Exercise is a key part of any weight loss plan, and for diabetics it offers multiple health benefits:

  • Improves blood sugar levels and insulin sensitivity (which means insulin works better)
  • Some types of exercise can help burn extra glucose in the body and also decrease resistance to insulin
  • Lowers your risk for heart disease
  • Improves circulation
  • Reduces stress

Before you exercise, make sure your glucose level is not too low (below 100 mg/dl) or you could risk low blood sugar (hypoglycemia). You should also be cautious if your blood sugar is too high, because exercise can sometimes raise blood sugar. Check with your doctor before beginning an exercise program.

Weight loss options for diabetes

For many people with diabetes, exercise and dietary changes aren’t enough to lose significant weight. Here are some other weight-loss approaches that work:

Medically managed weight loss. This approach involves a team of health care providers, including physicians, nutritionists and more, who create a weight-loss program uniquely suited to you. Support includes a reduced calorie diet that may feature meal-replacement products such as OPTIFAST®, an exercise plan, behavioral counseling and medication.

Weight loss medications. There are many types of weight loss medications—some work by making you feel less hungry, others by making it harder for the body to absorb fat. It’s important that you follow your doctor’s advice, as some diabetes and weight loss medications have serious side effects. Weight loss medications are typically prescribed and monitored through a medical weight loss program.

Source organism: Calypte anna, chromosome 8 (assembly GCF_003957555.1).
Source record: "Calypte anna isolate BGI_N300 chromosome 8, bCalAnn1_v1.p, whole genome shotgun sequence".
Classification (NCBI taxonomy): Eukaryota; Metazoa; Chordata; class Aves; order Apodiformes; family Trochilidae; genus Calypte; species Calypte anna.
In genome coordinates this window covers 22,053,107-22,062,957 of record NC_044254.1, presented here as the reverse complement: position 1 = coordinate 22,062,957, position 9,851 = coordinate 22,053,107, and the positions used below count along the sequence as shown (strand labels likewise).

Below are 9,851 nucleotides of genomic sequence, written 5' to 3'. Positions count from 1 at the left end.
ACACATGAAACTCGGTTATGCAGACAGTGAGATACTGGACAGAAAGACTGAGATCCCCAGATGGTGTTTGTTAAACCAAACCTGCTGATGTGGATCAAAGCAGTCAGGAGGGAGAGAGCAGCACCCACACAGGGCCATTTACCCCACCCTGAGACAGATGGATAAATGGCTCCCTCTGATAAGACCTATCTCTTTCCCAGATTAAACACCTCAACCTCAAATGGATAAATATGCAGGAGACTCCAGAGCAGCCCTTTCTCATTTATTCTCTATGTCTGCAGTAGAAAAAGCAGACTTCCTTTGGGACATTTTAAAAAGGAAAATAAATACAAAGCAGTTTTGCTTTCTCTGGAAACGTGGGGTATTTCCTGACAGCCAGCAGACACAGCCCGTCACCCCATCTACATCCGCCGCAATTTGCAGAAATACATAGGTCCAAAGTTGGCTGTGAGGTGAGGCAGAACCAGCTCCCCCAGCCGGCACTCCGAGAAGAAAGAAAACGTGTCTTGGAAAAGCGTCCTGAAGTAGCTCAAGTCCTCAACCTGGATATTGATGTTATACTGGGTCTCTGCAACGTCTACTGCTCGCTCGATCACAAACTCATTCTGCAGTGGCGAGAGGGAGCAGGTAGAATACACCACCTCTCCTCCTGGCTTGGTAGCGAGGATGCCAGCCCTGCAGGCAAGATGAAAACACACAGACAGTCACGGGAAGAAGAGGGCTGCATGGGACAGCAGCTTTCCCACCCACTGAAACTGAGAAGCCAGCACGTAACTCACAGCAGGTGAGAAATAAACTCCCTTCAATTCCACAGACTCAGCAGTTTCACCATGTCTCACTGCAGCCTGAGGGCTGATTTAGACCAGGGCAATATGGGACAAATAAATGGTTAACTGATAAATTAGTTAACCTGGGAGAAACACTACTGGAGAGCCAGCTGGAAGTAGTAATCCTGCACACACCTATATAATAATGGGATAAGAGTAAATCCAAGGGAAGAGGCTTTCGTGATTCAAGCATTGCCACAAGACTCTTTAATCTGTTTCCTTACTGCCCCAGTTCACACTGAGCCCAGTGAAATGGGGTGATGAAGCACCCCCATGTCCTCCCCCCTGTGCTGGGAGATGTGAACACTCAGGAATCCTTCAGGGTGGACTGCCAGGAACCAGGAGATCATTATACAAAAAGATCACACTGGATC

Bariatric surgery. Also known as weight loss surgery, this approach permanently alters the digestive tract to limit the amount of food you can eat at one time. It has proven to be an effective option, particularly for people with diabetes. Like any significant surgery, there are risks that you should weigh. There are also some lifestyle changes that go along with this type of surgery. Consult your doctor to see if bariatric surgery is right for you.

Diabetes types and weight loss

Type 1 diabetes is an autoimmune condition where the body sends antibodies to attack the pancreas, which prevents it from producing enough insulin to regulate your blood sugar. It is not clear what causes Type 1 diabetes, but it is thought to be genetic and is usually first diagnosed in childhood or young adulthood.

Type 1 diabetes is not associated with excess weight. But if you are carrying extra weight, losing it can reduce your risk of complications and reduce your need for insulin.

Type 2 diabetes is where your body does not produce enough insulin and/or your cells may not respond to insulin properly and do not take in sugar from your blood. Type 2 diabetes develops over many years. The cause is not known, but being overweight and inactive are major contributors.

For Type 2 diabetes, weight loss is key. If you have prediabetes—that is, you have consistently high blood sugar but do not yet have diabetes—losing 7-10 percent of your body weight can reduce the risk of developing diabetes. If you already have Type 2 diabetes, losing weight could cause your condition to go into remission, potentially eliminating your need for medication.

If you have diabetes, maintaining a healthy weight is a powerful way to take more control of your wellness. From weight-loss surgery to dietary changes to medical weight management, there are many options to lose weight and improve your health. Explore the nationally recognized weight management programs at Allina Health or call 763-236-0940 to learn more.